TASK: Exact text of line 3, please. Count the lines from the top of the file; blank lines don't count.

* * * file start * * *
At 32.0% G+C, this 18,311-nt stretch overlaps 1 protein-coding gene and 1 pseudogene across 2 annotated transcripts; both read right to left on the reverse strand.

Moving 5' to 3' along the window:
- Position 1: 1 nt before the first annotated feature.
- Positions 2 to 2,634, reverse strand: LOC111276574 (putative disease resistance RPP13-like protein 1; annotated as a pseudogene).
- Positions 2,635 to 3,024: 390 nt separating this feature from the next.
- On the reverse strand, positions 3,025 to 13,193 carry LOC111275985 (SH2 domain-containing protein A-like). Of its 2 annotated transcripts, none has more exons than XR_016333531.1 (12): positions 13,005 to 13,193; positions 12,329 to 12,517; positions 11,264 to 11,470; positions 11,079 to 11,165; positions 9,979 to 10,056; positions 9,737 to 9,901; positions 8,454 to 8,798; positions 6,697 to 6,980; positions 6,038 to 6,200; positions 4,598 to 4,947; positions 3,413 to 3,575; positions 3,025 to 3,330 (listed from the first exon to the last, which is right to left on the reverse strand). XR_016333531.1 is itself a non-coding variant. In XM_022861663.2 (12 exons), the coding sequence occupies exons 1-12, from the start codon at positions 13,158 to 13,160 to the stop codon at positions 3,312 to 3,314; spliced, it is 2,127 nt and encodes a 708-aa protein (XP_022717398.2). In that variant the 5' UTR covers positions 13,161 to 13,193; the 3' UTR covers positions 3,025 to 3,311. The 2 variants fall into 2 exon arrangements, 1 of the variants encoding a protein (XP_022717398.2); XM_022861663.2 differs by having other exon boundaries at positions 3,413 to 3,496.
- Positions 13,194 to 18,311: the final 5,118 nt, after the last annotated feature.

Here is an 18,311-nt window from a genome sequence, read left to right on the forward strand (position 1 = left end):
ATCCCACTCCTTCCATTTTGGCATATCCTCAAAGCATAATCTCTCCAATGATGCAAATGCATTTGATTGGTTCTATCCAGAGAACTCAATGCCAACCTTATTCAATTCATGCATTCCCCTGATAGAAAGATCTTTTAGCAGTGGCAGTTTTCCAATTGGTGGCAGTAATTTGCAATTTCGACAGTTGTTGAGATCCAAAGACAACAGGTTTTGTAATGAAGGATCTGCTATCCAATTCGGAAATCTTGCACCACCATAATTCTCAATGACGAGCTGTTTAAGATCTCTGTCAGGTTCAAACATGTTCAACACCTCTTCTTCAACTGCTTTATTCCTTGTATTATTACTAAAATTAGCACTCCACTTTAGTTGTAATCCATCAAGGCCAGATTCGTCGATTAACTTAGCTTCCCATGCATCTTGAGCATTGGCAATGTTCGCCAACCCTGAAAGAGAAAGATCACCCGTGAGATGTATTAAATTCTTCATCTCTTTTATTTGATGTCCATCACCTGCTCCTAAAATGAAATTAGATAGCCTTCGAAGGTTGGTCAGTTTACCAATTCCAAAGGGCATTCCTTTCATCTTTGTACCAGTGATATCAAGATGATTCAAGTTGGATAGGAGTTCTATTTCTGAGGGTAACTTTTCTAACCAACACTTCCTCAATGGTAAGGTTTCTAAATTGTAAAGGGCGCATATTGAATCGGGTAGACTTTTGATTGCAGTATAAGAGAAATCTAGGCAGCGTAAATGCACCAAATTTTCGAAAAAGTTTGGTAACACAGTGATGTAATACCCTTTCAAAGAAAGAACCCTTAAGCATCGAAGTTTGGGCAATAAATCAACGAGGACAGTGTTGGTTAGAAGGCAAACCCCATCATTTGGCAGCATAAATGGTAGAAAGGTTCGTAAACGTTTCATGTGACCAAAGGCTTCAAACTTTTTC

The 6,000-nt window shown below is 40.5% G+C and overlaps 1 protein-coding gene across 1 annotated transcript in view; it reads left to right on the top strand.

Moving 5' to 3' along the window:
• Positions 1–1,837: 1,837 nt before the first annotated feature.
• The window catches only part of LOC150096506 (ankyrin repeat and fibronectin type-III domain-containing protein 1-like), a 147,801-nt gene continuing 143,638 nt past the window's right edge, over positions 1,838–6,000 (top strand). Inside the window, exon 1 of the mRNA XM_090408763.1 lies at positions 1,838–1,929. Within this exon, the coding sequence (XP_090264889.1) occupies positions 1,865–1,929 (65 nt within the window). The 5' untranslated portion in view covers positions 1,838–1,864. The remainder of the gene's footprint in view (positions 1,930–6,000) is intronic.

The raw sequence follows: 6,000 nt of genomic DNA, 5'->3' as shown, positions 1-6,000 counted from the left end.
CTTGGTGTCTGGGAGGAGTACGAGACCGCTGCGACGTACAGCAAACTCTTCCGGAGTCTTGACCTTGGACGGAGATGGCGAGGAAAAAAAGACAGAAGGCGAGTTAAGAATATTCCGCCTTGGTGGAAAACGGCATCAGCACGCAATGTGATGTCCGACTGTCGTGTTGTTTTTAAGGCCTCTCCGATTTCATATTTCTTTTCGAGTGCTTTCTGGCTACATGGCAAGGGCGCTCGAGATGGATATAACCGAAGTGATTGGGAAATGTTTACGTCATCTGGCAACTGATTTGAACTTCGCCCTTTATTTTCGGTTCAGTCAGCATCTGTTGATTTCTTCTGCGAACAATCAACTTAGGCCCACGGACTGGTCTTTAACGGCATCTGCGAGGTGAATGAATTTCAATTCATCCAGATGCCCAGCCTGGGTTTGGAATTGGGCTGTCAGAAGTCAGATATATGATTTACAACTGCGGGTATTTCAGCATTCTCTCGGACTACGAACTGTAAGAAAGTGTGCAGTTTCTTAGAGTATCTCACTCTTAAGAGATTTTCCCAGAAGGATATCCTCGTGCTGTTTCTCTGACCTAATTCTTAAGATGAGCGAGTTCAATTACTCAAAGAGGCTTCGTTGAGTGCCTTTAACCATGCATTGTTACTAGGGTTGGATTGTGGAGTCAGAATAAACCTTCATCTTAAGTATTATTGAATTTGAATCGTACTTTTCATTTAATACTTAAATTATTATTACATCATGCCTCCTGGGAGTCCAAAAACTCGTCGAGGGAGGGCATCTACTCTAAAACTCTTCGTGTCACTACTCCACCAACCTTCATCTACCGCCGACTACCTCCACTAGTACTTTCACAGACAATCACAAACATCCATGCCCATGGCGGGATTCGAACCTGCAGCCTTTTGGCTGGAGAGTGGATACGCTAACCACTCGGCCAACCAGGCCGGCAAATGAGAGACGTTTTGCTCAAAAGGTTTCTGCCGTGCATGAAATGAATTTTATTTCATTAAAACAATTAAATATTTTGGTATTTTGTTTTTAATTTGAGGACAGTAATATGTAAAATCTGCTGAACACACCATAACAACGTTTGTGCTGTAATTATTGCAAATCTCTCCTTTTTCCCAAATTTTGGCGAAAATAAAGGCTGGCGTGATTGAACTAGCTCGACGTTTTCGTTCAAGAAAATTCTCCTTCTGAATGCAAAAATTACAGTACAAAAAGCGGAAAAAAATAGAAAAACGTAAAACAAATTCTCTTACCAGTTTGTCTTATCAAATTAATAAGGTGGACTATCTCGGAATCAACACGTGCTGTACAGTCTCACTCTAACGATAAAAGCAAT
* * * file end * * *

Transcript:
- Position 1: 1 nt before the first annotated feature.